Barbara Joyce Lewis passed away in her home on May 15, with her family by her side at 90 years of age.
Barbara was born in Clearfield, Penn., the youngest of three siblings. After graduating high school, she attended Allegheny General Hospital Nursing School in Pittsburgh, Penn., where she graduated in 1951 as a registered nurse. In 1956 she moved to San Francisco, where she worked at UCSF Hospital for two years. Following her marriage in 1959, Barbara moved to Alameda in 1960. She worked at Alameda Hospital for 37 years until her retirement in 1997.
Barbara’s life was dedicated to working full-time as an RN until her retirement. She was a member of Eastern Star and Trinity Lutheran Church. At Trinity, she sang in the choir and served lunch for the Senior Lunch Program. Additionally, Barbara was also a volunteer at the Alameda Animal Shelter and was a docent at the Alameda Museum. Keeping her needs and wishes unspoken, Barbara would always care for others first, always willing to help others in need.
Resident of Alameda
Patricia Carol Colburn, who we called Pat, passed away March 30, 2021 at her home in Alameda, Calif. Pat was born in Owensboro, KY on December 9, 1951 to Charles and Carol Colburn. She grew up in Kentucky among many siblings and cousins. Early on Pat showed a passion for art, theater, writing and other forms of expression and communication. After Owensboro High School, she attended Murray State University. Pat later developed her photography and journalism skills at The Army’s Defense Information School, Fort Benjamin Harrison, Indiana. She became a free-lance photographer and active with Valley Watch Evansville during its early formation and focus on the lower Ohio River Valley, particularly battling what was then known as “synfuel” plants. Her sense of adventure and her curiosity eventually brought her to the San Francisco Bay Area in the mid-1980’s, and then to Alameda.
Arriving with a wonderfully genuine and infectious smile along with a positive disposition, she continued to communicate and persuade. She was a member of the “Measure D” committee which sponsored the 1990 countywide charter amendment raising over 100 million dollars for recycling programs in Alameda County. She founded the Alameda Art Center to support local artists. Combining her passion for art with her desire to protect our shared environment, she created the Alameda Earth Day Art Show which promoted art made from found objects.
Pat was an energy consultant, green building advisor and green realtor. Often energetic and engaged in the present, she was likewise a wonderful, compassionate listener. She could also be found with a contagious smile on a local dance floor when Cajun or Zydeco music filled the air. Her infectious smile could even be seen when volunteering with Community Action for a Sustainable Alameda to “Trash Talk” at a local outdoor event.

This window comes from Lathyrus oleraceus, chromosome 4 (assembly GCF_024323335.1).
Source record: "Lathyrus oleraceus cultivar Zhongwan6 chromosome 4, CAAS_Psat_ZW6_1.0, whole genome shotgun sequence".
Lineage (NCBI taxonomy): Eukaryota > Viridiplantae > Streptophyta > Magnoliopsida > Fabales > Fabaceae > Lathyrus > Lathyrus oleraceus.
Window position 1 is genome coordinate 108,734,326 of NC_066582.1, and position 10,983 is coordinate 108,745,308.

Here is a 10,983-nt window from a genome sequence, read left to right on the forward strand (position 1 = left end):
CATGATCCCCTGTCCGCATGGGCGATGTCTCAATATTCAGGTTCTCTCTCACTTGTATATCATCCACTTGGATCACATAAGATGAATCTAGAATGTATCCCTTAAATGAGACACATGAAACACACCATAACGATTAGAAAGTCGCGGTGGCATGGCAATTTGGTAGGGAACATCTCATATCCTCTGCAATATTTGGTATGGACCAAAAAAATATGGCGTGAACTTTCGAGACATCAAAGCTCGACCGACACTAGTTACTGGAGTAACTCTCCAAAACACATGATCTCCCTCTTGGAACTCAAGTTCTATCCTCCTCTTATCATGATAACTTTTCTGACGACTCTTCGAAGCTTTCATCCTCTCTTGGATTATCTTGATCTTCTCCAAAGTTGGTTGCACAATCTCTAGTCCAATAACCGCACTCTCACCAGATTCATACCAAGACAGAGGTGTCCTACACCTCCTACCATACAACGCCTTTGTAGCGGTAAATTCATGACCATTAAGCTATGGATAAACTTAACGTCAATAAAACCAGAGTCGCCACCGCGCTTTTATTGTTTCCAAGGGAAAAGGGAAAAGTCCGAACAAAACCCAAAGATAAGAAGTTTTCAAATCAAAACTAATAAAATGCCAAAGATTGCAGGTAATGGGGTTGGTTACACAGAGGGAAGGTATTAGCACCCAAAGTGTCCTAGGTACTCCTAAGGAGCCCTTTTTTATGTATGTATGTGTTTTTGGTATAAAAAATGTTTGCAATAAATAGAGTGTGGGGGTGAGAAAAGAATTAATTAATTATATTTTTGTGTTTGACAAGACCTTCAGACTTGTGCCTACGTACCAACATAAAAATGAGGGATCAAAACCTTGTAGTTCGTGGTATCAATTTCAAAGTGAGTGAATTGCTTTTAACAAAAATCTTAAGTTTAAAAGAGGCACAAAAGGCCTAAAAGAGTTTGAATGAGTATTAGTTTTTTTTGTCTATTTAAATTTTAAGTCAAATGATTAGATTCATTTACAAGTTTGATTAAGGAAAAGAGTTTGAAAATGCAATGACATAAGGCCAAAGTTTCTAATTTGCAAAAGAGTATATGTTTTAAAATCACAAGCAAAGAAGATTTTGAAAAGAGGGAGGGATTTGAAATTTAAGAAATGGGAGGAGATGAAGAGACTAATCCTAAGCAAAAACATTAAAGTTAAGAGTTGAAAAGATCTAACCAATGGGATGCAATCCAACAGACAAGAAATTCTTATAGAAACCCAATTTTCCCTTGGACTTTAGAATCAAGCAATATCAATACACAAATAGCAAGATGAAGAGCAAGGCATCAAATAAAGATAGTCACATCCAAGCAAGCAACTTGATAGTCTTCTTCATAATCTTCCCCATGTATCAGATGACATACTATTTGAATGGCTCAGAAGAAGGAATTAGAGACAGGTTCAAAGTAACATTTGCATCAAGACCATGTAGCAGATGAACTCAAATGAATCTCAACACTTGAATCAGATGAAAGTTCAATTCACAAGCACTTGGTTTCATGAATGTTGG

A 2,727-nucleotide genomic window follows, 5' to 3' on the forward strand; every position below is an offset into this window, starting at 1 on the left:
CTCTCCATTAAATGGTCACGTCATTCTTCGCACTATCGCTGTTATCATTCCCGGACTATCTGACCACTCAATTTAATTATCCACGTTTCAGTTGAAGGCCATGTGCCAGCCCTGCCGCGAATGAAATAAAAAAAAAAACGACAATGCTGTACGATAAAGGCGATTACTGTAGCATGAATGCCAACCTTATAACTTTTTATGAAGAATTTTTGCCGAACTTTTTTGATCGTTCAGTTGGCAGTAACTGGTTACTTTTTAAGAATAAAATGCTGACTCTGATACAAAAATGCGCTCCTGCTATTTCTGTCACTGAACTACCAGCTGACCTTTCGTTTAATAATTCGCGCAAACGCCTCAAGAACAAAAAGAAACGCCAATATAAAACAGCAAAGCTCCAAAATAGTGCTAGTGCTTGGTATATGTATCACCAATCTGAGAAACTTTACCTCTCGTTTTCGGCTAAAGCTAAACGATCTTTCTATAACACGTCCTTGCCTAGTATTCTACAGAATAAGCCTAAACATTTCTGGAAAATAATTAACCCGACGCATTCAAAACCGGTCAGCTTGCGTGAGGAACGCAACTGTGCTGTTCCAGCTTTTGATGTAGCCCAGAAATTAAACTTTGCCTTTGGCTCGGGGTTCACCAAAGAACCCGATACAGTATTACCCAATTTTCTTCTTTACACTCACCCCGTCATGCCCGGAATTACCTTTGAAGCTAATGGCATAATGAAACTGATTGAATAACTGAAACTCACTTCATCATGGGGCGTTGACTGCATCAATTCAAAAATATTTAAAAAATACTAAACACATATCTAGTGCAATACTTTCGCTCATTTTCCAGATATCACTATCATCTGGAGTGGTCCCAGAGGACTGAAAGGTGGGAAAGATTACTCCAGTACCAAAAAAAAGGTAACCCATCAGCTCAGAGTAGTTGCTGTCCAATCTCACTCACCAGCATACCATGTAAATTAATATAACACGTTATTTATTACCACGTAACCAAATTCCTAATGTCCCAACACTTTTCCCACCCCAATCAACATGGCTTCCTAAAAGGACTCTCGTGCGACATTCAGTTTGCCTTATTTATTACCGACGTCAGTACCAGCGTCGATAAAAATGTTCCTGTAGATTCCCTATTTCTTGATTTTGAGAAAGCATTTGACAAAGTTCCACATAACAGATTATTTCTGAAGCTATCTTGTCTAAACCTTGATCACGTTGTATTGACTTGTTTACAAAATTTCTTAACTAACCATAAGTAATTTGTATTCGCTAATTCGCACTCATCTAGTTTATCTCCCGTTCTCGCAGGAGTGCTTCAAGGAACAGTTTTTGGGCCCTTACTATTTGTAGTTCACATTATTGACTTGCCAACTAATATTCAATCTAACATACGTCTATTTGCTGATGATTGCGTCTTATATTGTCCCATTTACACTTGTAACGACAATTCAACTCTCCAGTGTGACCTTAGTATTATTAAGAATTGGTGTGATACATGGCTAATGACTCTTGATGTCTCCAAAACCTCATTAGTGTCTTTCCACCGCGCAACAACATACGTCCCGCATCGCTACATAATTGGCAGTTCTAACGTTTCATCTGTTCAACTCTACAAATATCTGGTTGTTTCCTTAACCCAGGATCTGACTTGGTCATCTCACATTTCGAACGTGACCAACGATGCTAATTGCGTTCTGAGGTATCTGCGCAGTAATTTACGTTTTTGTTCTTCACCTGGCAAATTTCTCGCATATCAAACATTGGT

Pat was preceded in death by her father, Charles Colburn, and her brother, Mark Colburn. She is survived by her mother, Carol Colburn; sisters, Linda Seagle and Sandy Adams; brothers, John Colburn and Jason Colburn; and her partner, Hank Reekers, who loved her dearly.
Beloved father, brother, mentor leader friend and coach.
Stephen Phillip Burnett was born April 29, 1958, to the late Eugene Howard Burnett Sr. and Mary King Burnett in Philadelphia, PA where he grew up and graduated from Edison High School with honors. Following his father’s blueprint and footsteps, Stephen excelled in sports at an early age. He went on to star locally in the park and recreation leagues and on the football field and basketball court in high school. Stephen studied at Texas Southern University, in Houston, TX, and Alabama A&M University, in Huntsville, AL, respectively.
Stephen was an avid swimmer and his early jobs included Lifeguarding at the Y.M.C.A. and Hartranft Community Center in Philadelphia.
In 1980 Stephen enlisted in the US Army. He quickly rose to the rank of Sergeant. Stephen served in the 82nd Airborne Ranger Battalion. During his tenure, he served in Germany, Saudi Arabia, Panama, and Kauai. Most notably, he served heroically in Operation Desert Shield during the Gulf War. He retired with numerous awards, commendations and accolades in 1994.
Stephen relocated to Alameda from the East Coast after he retired from the service. For two decades, he served as a Campus Supervisor at Alameda High School. Stephen coached many sports at Alameda H.S., football, ping pong, and badminton are just a few. However, this was not his biggest accomplishment, basketball and women’s golf was where he shined! With a competitive nature and drive to win, he taught students a spirit of excellence and determination. It paid off! Coach “B”, which the Alameda community knew him as, rarely lost a game, championship, or tournament under his leadership. He was especially proud of his record versus crosstown rival Encinal claiming to “never losing to Encinal in anything.” In a casual conversation, you could catch Coach “B” saying, “I hate kids,” but the community knew this was far from the truth as he attended sporting events for students year-round, coaching and cheering from the stands.
His genuine, authentic character touched the lives of thousands of students who walked the halls at Alameda High and was a legend in the community. His laugh was contagious, and his relentless pursuit to see everyone excel made him a strong pillar throughout the Alameda community.
Coach “B’s” favorite pastimes included traveling, fine dining, fancy cars and family. Coach “B” was dedicated to his Alameda High School Family. He somehow knew everyone’s name, their story and always made each student he met feel supported, loved and special.
Stephen is survived by 1 brother Eugene Jr., 3 sisters, Cynthia, Dominique (Debbie), and Marsha, his daughter Danielle, 2 stepsons Patrick & Damien Jackson, and a host of nephews, great nieces/nephews, and friends.